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Hows this for size....

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two decks in Philly.

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This deck is attached to the back of a row home. For head room the beams are at the sides and the joists run side to side. PT framing and decking grade cedar for flooring and railing.

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Nice Deck Wooddoctor- Tell us about the post caps. Did you make them or buy them and install.
Good job!
Bob

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Nice work Nigel-Building that fan rail design must have been fun.Is that a code to put a railing around the hot tub where you are or are you just keeping the kids out of there?
Bob

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Does that fanrail meet code? Looks great but I can see a little bugger's head getting stuck in the vertice

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Here's a little balcony....

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Nice deck Mike-When it starts to age like this I think it is a good idea to paint all the rail and fascia the trim color(white)and leave the decking natural.This ties the deck to the house visually.I put one coat of oil base primer and two coats of latex over that.
Bob

(post #127856, reply #24 of 37)

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That deck with the fan railing is about 10 years old and at the time passed fine. The way things are going railings will be solid walls soon. The inspector wanted the hot tub gated before he would sign off on it.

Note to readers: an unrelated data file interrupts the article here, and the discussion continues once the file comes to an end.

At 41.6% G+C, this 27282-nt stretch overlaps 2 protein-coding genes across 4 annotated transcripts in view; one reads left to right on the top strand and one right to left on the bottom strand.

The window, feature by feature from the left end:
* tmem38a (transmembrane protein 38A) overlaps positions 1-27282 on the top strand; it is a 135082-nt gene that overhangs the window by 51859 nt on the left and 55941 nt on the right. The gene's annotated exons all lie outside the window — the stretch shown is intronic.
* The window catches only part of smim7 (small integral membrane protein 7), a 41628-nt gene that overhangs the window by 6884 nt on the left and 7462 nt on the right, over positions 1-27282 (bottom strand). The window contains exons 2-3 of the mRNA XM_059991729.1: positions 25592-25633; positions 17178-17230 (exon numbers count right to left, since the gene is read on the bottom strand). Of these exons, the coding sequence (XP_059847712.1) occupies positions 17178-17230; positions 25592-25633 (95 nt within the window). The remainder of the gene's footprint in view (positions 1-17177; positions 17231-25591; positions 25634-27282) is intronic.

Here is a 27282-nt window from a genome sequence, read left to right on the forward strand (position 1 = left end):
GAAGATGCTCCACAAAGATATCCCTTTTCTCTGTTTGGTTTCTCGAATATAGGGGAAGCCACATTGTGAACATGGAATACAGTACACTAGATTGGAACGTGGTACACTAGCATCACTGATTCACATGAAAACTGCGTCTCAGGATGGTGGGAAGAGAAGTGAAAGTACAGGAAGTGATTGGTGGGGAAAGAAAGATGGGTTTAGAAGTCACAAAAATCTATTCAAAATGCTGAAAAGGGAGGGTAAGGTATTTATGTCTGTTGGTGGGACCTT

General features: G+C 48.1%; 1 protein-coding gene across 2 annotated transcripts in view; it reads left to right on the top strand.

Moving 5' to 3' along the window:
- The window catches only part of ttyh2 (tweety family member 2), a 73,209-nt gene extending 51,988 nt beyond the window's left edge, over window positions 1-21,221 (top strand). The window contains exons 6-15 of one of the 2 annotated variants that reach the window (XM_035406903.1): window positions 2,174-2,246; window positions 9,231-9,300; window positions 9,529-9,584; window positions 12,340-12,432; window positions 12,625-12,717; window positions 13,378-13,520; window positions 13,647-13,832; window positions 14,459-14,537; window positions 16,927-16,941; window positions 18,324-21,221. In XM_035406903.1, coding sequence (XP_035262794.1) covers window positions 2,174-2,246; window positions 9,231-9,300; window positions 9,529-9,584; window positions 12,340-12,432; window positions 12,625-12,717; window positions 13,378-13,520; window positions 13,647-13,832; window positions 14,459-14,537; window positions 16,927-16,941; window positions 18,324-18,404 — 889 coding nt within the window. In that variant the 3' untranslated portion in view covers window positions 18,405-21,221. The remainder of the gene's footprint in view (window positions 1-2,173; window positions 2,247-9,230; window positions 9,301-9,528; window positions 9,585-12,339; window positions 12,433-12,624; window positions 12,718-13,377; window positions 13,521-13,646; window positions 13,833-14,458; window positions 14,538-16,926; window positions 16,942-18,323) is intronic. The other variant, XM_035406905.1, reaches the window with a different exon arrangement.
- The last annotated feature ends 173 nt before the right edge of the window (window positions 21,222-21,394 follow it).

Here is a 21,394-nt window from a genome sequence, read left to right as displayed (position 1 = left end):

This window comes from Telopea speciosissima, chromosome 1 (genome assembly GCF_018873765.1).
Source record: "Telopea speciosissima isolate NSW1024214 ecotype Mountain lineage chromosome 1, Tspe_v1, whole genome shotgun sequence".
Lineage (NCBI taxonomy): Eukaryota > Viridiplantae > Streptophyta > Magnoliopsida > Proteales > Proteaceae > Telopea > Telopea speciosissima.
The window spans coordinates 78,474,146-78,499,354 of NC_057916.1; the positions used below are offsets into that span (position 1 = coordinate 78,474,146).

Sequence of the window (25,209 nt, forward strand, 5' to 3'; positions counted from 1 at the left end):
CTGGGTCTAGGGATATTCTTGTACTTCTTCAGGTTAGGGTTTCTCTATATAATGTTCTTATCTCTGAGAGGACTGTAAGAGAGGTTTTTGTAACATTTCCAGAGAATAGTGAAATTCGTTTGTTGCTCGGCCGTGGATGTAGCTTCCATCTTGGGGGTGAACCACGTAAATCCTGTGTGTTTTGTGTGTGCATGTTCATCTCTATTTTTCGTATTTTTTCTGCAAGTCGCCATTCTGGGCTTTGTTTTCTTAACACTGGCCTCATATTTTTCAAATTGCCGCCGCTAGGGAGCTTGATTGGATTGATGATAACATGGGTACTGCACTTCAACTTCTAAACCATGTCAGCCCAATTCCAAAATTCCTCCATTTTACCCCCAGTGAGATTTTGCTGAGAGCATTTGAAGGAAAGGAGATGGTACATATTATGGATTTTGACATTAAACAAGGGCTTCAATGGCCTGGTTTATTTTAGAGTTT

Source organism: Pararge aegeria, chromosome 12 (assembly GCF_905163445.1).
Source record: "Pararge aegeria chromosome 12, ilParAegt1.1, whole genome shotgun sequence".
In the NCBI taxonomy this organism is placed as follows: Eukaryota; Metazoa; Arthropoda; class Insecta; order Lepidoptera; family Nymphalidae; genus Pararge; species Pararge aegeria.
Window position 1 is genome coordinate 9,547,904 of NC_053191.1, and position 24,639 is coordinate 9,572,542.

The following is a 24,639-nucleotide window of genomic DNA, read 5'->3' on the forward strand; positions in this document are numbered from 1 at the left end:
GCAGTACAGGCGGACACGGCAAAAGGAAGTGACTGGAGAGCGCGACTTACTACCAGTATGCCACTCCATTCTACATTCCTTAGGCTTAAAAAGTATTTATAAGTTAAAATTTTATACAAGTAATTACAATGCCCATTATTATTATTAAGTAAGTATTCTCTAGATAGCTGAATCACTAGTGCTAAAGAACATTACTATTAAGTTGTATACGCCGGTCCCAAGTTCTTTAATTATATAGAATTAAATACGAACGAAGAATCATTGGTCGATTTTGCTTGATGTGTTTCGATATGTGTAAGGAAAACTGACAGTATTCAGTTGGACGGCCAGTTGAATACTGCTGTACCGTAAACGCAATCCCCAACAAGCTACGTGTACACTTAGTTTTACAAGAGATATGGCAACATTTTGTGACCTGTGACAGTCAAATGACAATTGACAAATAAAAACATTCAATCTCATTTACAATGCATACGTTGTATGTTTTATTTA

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This shows the style of bench I like to build.

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Thanks Bob. Means something coming from you. I like your painting idea, but the owner stained it this past summer. Maybe the next one....

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Nigel-You spent alot of time on that deck. Looks great! What fastening system did you use on the decking? The bench is very unique and inviting to sit on. How did you fasten the diagonal posts supporting the back of the bench?
I like the herring bone design of the decking as well.
Good Job.
Bob

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The decking is face screwed with stainless because of the cedar. The rail posts are rabbited and bolted/lagged to the rim joist. for the benches the rabbit is angled at 15 degrees and to get the position right installed when the top rail is run. I run a 1" wide dividing strip between the herring bone sections because of alinement of the 45 degree mitres. Another reason is no 'inline joins' in the decking. I do get a little nuts when building a deck. I router all the edges and sand many areas that most leave.

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That cozy corner bench is "just right" in the words of Goldilocks

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This is one of my more difficult three level decks.